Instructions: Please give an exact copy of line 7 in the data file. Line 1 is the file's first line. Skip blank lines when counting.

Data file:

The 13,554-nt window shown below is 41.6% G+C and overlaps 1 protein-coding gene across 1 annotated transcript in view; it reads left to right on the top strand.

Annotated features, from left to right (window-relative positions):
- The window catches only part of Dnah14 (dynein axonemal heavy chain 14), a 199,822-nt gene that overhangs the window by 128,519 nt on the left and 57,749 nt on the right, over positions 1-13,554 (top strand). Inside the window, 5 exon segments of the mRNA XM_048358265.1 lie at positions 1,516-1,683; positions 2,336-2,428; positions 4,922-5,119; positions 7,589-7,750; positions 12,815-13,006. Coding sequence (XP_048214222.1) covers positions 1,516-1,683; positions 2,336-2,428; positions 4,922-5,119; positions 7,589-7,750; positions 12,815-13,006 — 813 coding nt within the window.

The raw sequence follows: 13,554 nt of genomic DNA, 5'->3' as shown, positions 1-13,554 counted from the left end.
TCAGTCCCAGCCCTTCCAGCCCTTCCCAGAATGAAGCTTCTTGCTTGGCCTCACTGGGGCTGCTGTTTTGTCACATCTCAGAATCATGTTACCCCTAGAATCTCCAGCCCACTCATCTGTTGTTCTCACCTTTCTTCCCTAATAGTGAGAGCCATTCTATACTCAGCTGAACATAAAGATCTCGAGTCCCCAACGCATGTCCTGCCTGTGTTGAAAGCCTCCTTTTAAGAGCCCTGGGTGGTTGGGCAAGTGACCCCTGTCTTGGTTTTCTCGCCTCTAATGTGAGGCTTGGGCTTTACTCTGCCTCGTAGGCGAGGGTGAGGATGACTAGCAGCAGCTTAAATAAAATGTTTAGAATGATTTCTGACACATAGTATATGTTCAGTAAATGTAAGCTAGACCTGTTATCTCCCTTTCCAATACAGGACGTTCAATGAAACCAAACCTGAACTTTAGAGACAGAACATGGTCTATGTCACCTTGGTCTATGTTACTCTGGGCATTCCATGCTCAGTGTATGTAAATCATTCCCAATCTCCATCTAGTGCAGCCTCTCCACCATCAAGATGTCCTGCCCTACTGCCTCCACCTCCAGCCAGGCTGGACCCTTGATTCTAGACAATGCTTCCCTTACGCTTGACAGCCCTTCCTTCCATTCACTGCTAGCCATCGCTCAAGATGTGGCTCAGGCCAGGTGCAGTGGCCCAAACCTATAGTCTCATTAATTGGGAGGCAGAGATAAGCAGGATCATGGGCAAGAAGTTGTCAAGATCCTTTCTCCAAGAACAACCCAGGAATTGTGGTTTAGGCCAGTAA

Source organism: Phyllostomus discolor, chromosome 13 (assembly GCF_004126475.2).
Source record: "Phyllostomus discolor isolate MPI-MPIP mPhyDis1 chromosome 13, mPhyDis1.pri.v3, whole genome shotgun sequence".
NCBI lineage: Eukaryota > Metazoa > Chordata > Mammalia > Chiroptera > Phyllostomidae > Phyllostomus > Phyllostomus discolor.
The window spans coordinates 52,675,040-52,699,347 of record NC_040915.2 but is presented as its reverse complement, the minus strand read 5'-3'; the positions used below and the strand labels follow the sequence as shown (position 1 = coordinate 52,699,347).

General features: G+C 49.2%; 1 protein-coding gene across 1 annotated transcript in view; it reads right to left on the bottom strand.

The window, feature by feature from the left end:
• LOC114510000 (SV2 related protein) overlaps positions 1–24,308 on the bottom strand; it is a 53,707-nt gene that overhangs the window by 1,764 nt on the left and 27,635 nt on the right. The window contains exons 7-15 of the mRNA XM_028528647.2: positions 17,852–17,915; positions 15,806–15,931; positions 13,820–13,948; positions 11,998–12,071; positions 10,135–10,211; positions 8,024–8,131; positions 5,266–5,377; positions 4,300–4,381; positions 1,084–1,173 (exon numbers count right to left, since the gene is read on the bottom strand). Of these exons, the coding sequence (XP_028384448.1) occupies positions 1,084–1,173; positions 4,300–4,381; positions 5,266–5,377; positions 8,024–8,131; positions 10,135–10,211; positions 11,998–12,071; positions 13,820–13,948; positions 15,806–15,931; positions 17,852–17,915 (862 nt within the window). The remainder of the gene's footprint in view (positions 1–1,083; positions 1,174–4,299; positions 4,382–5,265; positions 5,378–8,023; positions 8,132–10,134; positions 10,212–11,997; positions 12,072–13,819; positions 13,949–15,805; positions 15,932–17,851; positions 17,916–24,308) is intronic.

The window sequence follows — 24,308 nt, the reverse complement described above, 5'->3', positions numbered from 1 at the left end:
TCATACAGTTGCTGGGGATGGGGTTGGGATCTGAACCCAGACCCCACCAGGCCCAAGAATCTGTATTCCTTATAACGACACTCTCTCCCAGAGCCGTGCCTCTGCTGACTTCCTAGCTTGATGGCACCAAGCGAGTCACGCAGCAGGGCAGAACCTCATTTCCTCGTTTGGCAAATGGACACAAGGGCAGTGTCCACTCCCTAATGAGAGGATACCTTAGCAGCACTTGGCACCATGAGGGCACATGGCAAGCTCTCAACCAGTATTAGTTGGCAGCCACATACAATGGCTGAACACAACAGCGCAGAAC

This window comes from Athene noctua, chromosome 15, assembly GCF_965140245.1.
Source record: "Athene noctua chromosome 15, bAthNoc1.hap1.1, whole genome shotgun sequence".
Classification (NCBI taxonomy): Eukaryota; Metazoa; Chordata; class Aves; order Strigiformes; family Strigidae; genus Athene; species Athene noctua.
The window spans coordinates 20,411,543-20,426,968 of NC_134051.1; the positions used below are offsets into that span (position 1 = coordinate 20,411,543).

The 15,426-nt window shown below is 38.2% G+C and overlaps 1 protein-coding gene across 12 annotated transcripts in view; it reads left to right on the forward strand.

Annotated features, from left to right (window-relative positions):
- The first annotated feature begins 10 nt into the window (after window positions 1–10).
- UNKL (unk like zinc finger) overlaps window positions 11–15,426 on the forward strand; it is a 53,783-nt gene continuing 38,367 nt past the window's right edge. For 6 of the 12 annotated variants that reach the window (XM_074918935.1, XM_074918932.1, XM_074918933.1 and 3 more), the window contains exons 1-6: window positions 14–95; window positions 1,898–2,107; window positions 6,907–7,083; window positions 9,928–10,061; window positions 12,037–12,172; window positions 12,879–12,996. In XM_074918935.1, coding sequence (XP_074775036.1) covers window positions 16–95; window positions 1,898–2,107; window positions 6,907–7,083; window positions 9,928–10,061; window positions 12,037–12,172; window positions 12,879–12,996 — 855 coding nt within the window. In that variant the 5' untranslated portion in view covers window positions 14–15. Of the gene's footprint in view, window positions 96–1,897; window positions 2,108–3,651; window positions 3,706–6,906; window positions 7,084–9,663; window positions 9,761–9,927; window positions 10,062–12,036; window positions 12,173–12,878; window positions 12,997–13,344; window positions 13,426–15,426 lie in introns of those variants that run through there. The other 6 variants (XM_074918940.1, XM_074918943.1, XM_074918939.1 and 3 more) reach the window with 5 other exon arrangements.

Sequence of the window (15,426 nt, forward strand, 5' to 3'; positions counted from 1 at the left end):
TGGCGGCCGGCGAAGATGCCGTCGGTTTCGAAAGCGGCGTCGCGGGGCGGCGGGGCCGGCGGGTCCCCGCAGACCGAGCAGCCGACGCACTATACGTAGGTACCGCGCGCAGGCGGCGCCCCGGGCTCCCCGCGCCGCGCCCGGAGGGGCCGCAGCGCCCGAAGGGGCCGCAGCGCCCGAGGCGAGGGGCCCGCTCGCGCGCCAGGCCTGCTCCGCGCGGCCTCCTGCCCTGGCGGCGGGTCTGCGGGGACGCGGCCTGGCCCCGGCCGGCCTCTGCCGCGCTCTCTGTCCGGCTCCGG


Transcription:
Source record: "Phyllostomus discolor isolate MPI-MPIP mPhyDis1 chromosome 13, mPhyDis1.pri.v3, whole genome shotgun sequence".